Nana: første [slowly - broken down by syllable]
Nana: første [natural native speed]
John: And last...
Nana: rygsæk [natural native speed]
John: backpack
Nana: rygsæk [slowly - broken down by syllable]
Nana: rygsæk [natural native speed]
KEY VOCAB AND PHRASES
John: Let's have a closer look at the usage of some of the words and phrases from this lesson. The first phrase is...
Nana: i lørdags
John: meaning "last Saturday." What can you tell us about this expression?
Nana: This is a fixed phrase.
John: Oh? So the individual words mean different things?
Nana: The preposition i usually means "in," but in this case it means "last." Lørdag means "Saturday," but when used in this expression, an -s is added at the end.
John: Can you use it with other days of the week?
Nana: Yes, just don’t forget the -s at the end!
John: Can you give us an example using this phrase?
Nana: Sure. For example, you can say, Hvad skete der til festen i lørdags?
John: ...which means "What happened at the party last Saturday?"
John: Okay, what's the next phrase?
Nana: for det første
John: Meaning "first of all." Can you break this expression down for us, Nana?
Nana: Sure. First is the preposition for, which means "for," the definite article det, which means "the," and finally the adjective første, which means "first."
John: Other similar phrases in English are "to begin with," or "for one thing."
Nana: And like in English, you use it at the start of a sentence.
John: Can you give us an example using this phrase?
Nana: Sure. For example, you can say, For det første var det ham, som spurgte. For det andet...
John: ...which means "First of all, it was he who asked. Second of all..."
John: Okay, what's the next phrase?
Nana: bo i en rygsæk
John: Meaning "to live in a backpack." What can you tell us about this phrase?
Nana: This is actually an idiom.
John: Can you break it down for us?
Nana: It has the regular verb bo, which means "to reside," the preposition i, which means "in," the indefinite article en, which means "a," and finally the common gender noun rygsæk, which means "backpack."
John: It’s used when someone travels from place to place and doesn’t have a permanent home.
Nana: The use of rygsæk is metaphorical.
John: Right. It doesn’t necessarily mean they’re using a backpack. Can you give us an example using this phrase?
Nana: Sure. For example, you can say, Han kan bo i en rygsæk i flere år.
John: ...which literally means "He can live in a backpack for several years."
John: Okay, now onto the lesson focus.

Lesson focus

John: In this lesson, you'll learn how to construct the continuous and progressive aspects.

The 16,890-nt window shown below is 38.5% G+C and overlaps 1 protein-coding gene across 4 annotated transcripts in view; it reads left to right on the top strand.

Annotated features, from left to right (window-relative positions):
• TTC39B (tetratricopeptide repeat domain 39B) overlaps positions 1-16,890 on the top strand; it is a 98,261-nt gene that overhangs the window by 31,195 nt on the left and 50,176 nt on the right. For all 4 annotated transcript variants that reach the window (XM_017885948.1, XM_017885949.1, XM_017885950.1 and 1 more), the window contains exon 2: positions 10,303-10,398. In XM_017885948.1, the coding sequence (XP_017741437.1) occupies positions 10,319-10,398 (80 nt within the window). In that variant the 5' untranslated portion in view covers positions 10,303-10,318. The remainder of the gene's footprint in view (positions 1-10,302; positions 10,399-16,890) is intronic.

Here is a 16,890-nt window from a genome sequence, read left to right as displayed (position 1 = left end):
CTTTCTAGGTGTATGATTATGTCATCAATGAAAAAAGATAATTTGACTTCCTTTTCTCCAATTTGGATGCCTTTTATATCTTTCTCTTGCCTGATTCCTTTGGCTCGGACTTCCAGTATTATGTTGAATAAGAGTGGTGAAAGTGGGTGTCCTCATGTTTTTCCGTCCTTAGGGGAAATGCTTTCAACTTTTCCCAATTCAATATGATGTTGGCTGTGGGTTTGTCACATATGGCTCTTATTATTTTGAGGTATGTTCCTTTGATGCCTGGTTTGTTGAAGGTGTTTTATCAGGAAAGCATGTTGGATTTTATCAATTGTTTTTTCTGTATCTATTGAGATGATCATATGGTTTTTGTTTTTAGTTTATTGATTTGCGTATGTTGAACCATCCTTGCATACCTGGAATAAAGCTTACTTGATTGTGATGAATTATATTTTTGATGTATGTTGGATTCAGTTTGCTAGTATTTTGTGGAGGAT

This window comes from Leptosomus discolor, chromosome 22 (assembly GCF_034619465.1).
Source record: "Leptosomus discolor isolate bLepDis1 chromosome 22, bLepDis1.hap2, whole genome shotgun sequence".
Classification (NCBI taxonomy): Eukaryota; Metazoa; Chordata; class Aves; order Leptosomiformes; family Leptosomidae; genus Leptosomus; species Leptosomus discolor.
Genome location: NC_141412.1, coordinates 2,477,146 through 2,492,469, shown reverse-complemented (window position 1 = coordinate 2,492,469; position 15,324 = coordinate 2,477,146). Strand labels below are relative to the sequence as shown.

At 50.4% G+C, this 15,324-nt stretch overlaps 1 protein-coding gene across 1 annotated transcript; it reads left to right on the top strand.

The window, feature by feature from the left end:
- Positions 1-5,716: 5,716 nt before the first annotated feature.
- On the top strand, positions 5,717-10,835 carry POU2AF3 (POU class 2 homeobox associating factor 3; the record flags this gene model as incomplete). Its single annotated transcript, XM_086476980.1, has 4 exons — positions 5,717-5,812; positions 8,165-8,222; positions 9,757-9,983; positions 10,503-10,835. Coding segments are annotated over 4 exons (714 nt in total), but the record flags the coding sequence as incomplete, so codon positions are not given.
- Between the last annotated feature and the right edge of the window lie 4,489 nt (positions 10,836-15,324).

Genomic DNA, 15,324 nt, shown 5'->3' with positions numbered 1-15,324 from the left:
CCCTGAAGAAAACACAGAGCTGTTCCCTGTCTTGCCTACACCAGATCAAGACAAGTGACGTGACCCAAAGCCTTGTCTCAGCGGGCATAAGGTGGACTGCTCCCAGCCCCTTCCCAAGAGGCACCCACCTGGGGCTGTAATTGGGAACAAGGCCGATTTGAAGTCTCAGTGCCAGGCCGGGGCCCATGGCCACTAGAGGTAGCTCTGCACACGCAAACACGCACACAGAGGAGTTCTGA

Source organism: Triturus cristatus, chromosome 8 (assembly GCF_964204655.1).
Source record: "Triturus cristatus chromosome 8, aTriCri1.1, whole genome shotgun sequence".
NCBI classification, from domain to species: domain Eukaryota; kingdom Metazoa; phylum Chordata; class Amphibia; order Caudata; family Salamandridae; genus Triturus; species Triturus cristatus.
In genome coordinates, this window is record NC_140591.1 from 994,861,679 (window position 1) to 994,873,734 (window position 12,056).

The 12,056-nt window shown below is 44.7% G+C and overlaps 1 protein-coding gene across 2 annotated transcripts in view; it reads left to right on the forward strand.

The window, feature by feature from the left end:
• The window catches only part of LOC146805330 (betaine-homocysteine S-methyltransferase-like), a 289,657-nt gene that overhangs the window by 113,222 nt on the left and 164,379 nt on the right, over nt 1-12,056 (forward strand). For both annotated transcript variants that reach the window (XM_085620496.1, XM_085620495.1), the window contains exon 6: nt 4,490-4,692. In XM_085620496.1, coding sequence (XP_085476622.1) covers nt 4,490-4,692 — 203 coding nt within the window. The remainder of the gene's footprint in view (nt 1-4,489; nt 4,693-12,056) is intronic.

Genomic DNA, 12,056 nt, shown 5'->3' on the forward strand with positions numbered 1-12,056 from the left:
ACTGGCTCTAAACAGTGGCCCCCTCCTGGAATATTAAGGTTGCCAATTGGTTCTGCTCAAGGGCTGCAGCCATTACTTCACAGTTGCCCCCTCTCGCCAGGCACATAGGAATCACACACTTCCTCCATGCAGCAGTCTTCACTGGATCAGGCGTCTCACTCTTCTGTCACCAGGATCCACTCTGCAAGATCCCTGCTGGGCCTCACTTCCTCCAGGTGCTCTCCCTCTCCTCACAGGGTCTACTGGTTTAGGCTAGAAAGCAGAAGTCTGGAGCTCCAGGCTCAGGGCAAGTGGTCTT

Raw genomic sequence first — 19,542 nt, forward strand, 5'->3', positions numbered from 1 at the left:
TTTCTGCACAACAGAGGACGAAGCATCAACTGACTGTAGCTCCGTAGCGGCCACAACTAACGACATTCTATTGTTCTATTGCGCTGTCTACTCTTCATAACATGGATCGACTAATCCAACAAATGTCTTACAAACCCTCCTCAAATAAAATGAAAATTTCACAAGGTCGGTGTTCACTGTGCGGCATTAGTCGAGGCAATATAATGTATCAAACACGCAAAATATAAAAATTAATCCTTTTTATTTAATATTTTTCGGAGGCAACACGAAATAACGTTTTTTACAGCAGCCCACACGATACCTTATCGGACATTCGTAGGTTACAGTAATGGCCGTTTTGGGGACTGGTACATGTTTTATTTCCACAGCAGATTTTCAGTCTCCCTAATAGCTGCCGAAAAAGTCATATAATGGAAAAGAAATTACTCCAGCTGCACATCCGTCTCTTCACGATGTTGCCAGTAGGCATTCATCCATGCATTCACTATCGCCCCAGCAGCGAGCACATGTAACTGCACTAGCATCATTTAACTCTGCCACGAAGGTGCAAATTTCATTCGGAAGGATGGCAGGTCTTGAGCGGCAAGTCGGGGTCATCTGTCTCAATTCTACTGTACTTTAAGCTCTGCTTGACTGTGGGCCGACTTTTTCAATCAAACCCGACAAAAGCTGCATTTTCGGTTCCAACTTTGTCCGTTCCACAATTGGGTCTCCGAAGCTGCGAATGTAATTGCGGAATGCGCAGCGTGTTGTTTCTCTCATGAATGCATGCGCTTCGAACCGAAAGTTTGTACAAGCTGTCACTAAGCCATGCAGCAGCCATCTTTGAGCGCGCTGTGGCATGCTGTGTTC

John: First, what are the continuous and progressive aspects in present tense for?
Nana: They’re used when what you’re doing in the present will continue for some time.
John: And how do we construct these aspects?
Nana: You put one of five verbs in front of another verb. The magic five verbs are sidde, stå, ligge, gå, and løbe.
John: These mean “to sit,” “to stand,” “to lie,” “to walk,” and “to run.”
Nana: These are conjugated in present tense by adding an -r to the end of the verb in infinitive form. You do the same with the second verb, and put og, meaning “and,” in the middle.
John: Can we have an example?
Nana: Kvinderne står og sladrer på gaden.
John: “The women stand gossiping in the street.” How about constructing the continuous and progressive aspects in past tense?
Nana: You use this for actions that happened in the past that continued for some time. Again, we use the same five verbs and they are conjugated into past tense.
John: Are those five verbs regular verbs?
Nana: Unfortunately not! And you still need og between one of the five verbs and the second verb.
John: Again, can we have an example?
Nana: Parret gik og holdt hinanden i hånden.
John: “The couple walked holding each other’s hands.” As we’re dealing with irregular verbs, let’s have one more example.
Nana: Vi løb rundt og ledte efter hukommelseskortet i hele huset.
John: “We ran around looking for the memory card throughout the house.” Finally, let’s look at the present perfect and past perfect tense.
Nana: You use these verbs in present perfect tense when what you were doing in the past continued for some time, but has now finished, or extended to the present.
John: The past perfect tense is for when what you were doing in the past continued for some time, but finished before something else happened.
Nana: For both, we need to conjugate the auxiliary verb have, which means “to have,” in present or past tense.
John: Then we add the past participle of the five verbs. The second verb should also be in its past participle form.
Nana: And the same word goes in the middle.
John: So, let’s hear a couple of examples.
Nana: Hendes venner har stået og holdt øje med hende.
John: “Her friends have stood watching her.”
Nana: Drengen havde gået og spekuleret over tingene.
John: “The boy had walked around wondering about things.”

Outro

John: Okay, that’s all for this lesson. Thank you for listening, everyone, and we’ll see you next time! Bye!
Nana: Hej hej!

2 Comments

Hide
Please to leave a comment.
😄 😞 😳 😁 😒 😎 😠 😆 😅 😜 😉 😭 😇 😴 😮 😈 ❤️️ 👍

DanishClass101.com Verified
Monday at 06:30 PM
Pinned Comment
Your comment is awaiting moderation.

Let's practice in the comments!

Roger
Saturday at 02:41 PM
Your comment is awaiting moderation.

I går sad jeg i haven og læste.

I dag sidder jeg i haven og læser.

I morgen sidder jeg i haven og læser.

I morges har jeg siddet i haven og læst.